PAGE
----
Instead, I grew up obstinately English-speaking, for that was my way to assert to my school friends that I was on their level. (People with the last name Mondal don’t automatically get to be on that level.) I studied Indian culture and history in depth too, but what really conferred respectability on me throughout my teenage years was my unabashed Westernness—my fake American accent, my eyebrow piercing and black clothes worn doggedly through the viscous summers of Calcutta, identifiers of the punk/goth culture that I imbibed from the Internet. Punk culture gave me the freedom to be angry and weird, characteristics that I hadn’t chosen for myself, perhaps characteristics not best suited to my personality, but to survive as an educated urban Dalit in India is to be given a very narrow range of expression. You could be servile and apologetic for taking up space, for inserting your ugly, uncouth, ahistorical self into painstakingly curated spaces not meant for your kind—and I have, in turn, been those too—or you could be punk, if you had the opportunity and access.
All my life I have dreamed of being other people, other things. An alien, a monster, a superhero, a spy—anything to pass as something other than my body, my name; to exist as a free-form intellectual consciousness, unhindered by context or the scorn of an entire country that did not even know me and that often refused to even give me a chance to introduce myself because I didn’t have the correct last name. I am working at my third master’s degree in a third country, but I will never be equal to—let alone surpass—a friend who is the third-generation professor in her family. I have prestigious scholarships to my name, but someone will always “wonder aloud” to my face if they were obtained by pure merit or because of a charity endowment. So I opted to be a superhero instead.
I opted to be a storyteller. I write the stories that I could not have written for a PhD dissertation, for there isn’t enough existing work to annotate them, no long list of secondary reading, and the pitfalls of conducting substantial primary research are too heavy for one’s mental health or even physical safety. I am too unwieldy for peer review. I am too cowardly to collect data at burned-down villages or sites of lynching; I cannot stomach watching people die, or interviewing blank-eyed survivors who have outlived the ones they loved—that is not the kind of life my safe, urban upbringing prepared me for. Writing from within the refuge of four walls is the best I can do. If you think the story of my life and my people is false, you can put me in the fiction section. I don’t mind.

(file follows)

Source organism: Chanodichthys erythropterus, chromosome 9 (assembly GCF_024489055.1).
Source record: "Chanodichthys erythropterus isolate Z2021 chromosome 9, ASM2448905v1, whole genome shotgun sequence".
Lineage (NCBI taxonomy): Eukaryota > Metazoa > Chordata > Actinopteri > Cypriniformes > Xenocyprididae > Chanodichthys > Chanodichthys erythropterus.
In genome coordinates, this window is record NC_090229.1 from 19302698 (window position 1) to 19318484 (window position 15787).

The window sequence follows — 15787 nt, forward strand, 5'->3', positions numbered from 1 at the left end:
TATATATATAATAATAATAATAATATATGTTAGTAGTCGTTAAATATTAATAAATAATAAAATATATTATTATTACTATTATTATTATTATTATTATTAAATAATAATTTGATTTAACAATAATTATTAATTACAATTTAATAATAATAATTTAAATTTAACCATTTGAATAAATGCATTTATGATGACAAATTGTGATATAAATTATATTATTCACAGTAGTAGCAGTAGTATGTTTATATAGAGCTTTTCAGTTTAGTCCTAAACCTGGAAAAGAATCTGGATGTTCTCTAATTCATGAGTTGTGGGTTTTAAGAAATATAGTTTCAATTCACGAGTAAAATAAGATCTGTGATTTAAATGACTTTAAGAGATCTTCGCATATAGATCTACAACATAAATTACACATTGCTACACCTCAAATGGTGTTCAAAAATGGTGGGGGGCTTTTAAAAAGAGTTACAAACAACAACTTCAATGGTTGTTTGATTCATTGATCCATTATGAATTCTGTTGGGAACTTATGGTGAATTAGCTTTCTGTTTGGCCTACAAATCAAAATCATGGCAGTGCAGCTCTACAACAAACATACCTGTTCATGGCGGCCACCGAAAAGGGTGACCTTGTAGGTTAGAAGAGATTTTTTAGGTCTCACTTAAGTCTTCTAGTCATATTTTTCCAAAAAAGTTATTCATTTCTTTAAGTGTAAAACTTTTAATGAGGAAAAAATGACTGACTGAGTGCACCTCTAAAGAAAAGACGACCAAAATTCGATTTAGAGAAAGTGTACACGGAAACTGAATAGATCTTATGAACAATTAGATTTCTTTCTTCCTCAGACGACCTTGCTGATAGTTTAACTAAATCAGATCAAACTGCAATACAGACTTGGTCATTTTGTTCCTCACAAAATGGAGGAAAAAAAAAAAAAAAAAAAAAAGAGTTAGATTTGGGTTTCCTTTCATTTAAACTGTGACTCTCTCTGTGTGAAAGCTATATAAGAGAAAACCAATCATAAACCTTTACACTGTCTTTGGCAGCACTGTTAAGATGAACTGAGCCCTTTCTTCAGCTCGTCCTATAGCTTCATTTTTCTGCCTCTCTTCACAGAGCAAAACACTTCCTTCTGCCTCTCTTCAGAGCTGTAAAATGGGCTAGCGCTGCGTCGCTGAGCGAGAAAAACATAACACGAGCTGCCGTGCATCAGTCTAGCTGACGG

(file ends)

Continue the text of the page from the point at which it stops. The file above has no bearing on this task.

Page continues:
It is not fashionable to mention that the English fluency that grants one admission to those hallowed circles . . . cannot be taken for granted in every household. Those are not the households our postcolonial scholars come from.
There is a dark part of me that my friends in the American speculative-fiction community will never fully know. Beneath the silver hair and sass and fandom glee, an open festering wound that is still constantly made to bleed; nightmares for which there are no narratives. They jolt me awake in the middle of the night, so I put on a TV show on Netflix and wait for day to break.
For the editors who work with me, I am a notoriously slow writer. To write a story I need to do months of research, and I take weeks to recuperate afterward. Writing fantasy in English isn’t that difficult—I could clock 5,000 words a day when I was writing white characters in Western settings—but the struggle is in the fact that I am writing against the grain of the narratives that exist. I approximate in English the speech of characters who are not speaking English in their original context, molding the words to accommodate the foreignness of syntax and expression, not to mention the entirely different worldview. I try to describe settings and locations that I know personally but have not known in English, searching for the words that would express them most closely to an English-speaking reader. Some of those stories resonate with the editors; others come across as too awkward and lacking in context, and I have to rework them to make them palatable. Nevertheless, no one has yet told me what I can or cannot write, unlike in academia where the possibility of achieving anything substantial seems unsurpassably overwhelmed by “due process.”
In my spare time, I continue to be a superhero. I keep close watch on my people, who, like me, get no narrative from the system, who, for the system, don’t even exist most of the time. Between slipping the mask on and off, I am a piece of fiction. I pass as other things—highly educated, charming, extremely conversant in English—things that no Dalit is allowed to be. Since they did not permit me a story and blocked me from inhabiting theirs, I can be anything I like. Often, that is an almost comforting thought.